I didn’t vote for Starmer, but I thought about it. I have his Ten Pledges on my notice board and, when they were published, each one made me more open to his candidacy and potential leadership. It seemed I was not alone. Many of those who had voted twice for Jeremy Corbyn were attracted by Starmer’s claim that he would not change track, and that the 2017 Labour manifesto was the basis of the party in the future.
In my case, I allowed my heart to overcome my head. I voted for Rebecca Long-Bailey. But when the results came in, I nevertheless believed that Starmer would be a good leader of the party, perhaps in the manner of John Smith, but certainly not like Tony Blair, under whose aegis the party lost my support (though not my membership subs).
Since Starmer’s election, a great deal has happened to cause concern amongst those of my Labour persuasion. I won’t list them because most of you will be aware of the purge of the left, the expulsion and suspension of Jewish socialists, the lack of opposition to Johnson, and of course the current proposals to change the one-member-one-vote system within the party.
But this much-vaunted Fabian leaflet - an ‘essay’ apparently, but not even a good try - was Starmer’s opportunity to show himself as a positive, forward-looking leader: someone who had a vision which was not confined to purging opponents, but concerned itself with ideas, practicality, policy.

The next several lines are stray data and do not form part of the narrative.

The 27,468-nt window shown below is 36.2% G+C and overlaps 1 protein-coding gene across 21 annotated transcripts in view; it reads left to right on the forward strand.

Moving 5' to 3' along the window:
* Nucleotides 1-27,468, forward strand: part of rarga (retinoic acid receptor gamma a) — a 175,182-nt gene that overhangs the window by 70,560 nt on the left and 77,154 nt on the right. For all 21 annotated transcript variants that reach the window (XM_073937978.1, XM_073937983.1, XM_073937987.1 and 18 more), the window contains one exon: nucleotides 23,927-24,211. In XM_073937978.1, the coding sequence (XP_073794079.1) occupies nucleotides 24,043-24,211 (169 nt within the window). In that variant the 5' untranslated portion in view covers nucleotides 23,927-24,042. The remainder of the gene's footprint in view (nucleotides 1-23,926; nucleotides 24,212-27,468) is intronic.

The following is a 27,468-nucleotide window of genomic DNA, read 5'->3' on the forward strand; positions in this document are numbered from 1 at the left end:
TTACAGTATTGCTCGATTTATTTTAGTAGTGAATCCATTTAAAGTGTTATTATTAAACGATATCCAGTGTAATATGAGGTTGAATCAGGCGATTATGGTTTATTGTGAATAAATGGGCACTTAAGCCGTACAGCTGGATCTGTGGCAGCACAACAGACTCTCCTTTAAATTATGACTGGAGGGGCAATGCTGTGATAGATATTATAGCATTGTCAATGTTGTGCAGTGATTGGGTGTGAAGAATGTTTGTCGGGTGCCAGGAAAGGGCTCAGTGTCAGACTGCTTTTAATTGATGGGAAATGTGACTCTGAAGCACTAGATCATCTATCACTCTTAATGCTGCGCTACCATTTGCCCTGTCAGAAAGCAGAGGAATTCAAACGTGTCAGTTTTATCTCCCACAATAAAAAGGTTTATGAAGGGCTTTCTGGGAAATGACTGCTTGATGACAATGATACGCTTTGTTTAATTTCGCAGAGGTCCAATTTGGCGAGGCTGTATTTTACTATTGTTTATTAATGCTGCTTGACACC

I have now read it. Not The Guardian’s summary. I have read it all, word by word, cliché by cliché, banality after banality.
It is heart-breaking. Not merely because of the style - where is that forensic approach? Where is that legal mind at work? Where are the strong socialist principles? Where, indeed, are any principles at all?
Where, in short, is the leadership?
Perhaps the claim to leadership is to be found here ….
Today from the everysmith vaults: I have of course been listening to Volume 16 of The Bootleg Series, and tbh, one needs to get to the last two tracks of the fifth and final CD to listen to anything new and/or worthy of the man. I have also been listening to a soundtrack of Shadow Kingdom, which is masterful. But I have mostly been listening to James Knight's poignantl and cathartic suite, Close. Quite beautiful.